It is important to note that in a Chapter 13 not only do you have to show enough income to be able to adhere to the repayment plan but you also have to resume payments on assets and properties you are keeping upon filing Chapter 13 bankruptcy. Qualifying is something that an experienced Philadelphia bankruptcy attorney will help you with via the bankruptcy means test.
There other types of bankruptcies including Chapter 11 and Chapter 12. Chapter 11 bankruptcy is the one used by businesses that are struggling financially who are looking for an option to help them reorganize. Individuals may also be able to use Chapter 11, but they generally don’t because of the fact that it is quite time-consuming and very expensive.
Chapter 12 bankruptcy is very similar to chapter 13, but is only available to individuals for whom 80% of the debts they have come from operating a family farm.
How A Philadelphia Bankruptcy Attorney Can Help You
Whether or not to actually file for bankruptcy is a decision that a person must carefully weigh. While it may provide some relief by allowing them the opportunity to get out from under crushing debt, it can also haunt their credit for a number of years. Individuals may find that it is quite difficult to qualify for an auto loan, a credit card, or a mortgage.
Not everyone will qualify for bankruptcy and not everyone actually wants to go through that once they learned little bit more about the terms and conditions that are placed upon them. For example, if an individual’s debts are mostly from the types of debts that are protected from bankers to filings, such as student loans or alimony payments, they may find that filing for bankruptcy really provides them no relief whatsoever. There are also other options available to individuals that are looking to get their debt under control without having to actually go through a bankruptcy filing. Repayment plans or debt consolidation are both options a person should seriously consider before making their final decision.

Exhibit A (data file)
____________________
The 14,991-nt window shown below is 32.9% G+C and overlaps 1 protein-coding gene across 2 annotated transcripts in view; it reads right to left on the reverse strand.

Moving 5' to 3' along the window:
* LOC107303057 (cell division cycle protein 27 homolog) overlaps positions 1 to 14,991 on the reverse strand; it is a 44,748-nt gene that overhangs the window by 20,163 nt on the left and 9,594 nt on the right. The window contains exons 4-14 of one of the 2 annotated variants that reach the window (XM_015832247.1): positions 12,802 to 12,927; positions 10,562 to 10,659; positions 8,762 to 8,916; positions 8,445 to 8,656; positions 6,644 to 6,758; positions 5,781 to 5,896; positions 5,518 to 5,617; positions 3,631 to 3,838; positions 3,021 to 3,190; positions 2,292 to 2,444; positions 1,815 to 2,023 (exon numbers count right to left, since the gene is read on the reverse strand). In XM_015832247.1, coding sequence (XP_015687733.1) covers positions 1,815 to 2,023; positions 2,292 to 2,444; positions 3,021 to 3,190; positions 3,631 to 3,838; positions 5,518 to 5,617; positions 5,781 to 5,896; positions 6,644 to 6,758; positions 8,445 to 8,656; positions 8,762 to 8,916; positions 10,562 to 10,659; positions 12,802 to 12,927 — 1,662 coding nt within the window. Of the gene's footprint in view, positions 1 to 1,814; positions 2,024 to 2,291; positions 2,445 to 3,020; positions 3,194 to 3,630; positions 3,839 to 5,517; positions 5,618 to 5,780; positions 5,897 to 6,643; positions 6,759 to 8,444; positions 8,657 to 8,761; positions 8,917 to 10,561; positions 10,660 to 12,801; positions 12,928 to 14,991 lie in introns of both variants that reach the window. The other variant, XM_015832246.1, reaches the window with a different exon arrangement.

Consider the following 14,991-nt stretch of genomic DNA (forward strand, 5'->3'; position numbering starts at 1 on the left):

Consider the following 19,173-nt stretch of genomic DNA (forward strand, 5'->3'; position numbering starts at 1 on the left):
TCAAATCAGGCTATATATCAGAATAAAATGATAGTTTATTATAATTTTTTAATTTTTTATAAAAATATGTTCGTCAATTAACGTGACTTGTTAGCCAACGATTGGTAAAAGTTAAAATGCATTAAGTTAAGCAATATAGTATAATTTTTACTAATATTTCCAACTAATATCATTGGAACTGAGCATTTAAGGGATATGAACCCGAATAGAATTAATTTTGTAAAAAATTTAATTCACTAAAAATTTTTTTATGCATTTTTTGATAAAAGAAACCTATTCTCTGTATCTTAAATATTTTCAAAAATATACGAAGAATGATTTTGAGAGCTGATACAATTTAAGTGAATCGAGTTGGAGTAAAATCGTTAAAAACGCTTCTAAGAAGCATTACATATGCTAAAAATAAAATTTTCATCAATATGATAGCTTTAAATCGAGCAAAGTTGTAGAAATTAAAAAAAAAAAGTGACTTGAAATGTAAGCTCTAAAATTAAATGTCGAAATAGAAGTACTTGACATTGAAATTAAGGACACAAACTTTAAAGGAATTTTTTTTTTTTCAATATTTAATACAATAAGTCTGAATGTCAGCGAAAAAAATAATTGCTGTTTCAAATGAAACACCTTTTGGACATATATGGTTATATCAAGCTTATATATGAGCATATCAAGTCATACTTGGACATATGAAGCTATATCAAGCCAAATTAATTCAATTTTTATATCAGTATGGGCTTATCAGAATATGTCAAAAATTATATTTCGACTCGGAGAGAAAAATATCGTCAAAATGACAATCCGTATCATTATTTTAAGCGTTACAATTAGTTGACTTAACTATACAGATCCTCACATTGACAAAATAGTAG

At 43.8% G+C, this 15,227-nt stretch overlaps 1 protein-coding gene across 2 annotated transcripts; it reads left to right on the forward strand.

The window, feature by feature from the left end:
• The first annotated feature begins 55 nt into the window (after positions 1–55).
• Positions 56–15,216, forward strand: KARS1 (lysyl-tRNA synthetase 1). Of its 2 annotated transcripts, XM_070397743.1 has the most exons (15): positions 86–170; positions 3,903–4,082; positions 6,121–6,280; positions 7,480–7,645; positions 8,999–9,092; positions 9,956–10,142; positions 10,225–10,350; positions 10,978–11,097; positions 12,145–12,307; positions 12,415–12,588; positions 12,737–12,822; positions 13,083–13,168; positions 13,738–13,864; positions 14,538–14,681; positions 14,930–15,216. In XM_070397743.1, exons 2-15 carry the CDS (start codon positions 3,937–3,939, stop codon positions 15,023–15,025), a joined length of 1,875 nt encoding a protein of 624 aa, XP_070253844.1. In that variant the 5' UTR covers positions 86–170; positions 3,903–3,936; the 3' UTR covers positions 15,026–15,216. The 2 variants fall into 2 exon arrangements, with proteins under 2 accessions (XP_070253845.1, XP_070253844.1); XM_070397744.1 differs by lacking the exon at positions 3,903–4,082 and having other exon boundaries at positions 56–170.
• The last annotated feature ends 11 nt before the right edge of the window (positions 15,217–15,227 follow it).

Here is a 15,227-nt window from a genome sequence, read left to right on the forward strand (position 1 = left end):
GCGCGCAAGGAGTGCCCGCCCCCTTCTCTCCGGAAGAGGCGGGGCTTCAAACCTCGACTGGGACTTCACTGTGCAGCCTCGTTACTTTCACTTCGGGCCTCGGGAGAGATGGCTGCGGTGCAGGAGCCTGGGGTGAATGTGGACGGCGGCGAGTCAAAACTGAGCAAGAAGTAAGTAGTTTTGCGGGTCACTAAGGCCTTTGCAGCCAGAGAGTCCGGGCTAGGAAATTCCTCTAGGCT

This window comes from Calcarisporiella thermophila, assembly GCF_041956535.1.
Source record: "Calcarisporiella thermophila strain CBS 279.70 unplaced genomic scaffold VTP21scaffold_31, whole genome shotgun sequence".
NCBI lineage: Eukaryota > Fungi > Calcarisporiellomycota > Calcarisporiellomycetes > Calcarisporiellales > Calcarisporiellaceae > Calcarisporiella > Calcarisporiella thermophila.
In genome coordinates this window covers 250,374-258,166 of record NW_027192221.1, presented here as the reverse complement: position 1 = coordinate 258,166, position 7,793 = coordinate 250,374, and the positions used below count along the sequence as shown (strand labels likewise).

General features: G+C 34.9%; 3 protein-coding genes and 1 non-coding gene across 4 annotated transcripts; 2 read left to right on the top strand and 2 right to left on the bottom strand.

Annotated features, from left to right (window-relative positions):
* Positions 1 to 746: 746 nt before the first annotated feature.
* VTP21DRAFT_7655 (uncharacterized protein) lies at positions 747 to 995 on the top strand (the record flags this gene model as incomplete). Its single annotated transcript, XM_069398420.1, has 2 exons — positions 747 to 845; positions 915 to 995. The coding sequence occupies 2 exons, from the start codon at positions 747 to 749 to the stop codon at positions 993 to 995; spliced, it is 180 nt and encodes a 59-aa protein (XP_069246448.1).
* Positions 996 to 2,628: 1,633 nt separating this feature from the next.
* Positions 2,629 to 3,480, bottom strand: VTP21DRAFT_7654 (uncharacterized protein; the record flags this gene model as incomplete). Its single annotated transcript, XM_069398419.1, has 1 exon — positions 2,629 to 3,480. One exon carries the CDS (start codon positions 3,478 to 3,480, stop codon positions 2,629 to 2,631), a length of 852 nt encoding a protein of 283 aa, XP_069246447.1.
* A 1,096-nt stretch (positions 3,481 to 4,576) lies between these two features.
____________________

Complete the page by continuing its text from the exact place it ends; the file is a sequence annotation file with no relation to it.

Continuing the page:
Lastly, it is also very important to remember that filing for bankruptcy is not something that is free. An individual may find that they simply cannot keep up with their regular monthly bills so they turn to bankruptcy only to find that the filing fees add an extra expense that they may not be able to afford. Since most bankruptcy attorneys will not accept any type of payment plan, preferring instead to get paid up front before the filing actually occurs, a person will need to know exactly how much it is going to cost for them to start getting out from under the debt that is causing them so much anxiety and stress.
If you are barely treading water financially in the Philadelphia area do not hesitate to contact Philadelphia Bankruptcy Lawyer Matt Lazarus at The Law Office of Erik B. Jensen today to discuss your options.
“We are a debt relief agency. We help people file for relief under the U.S. Bankruptcy Code.”
Learn more about Bankruptcy at our Bankruptcy Basics Page: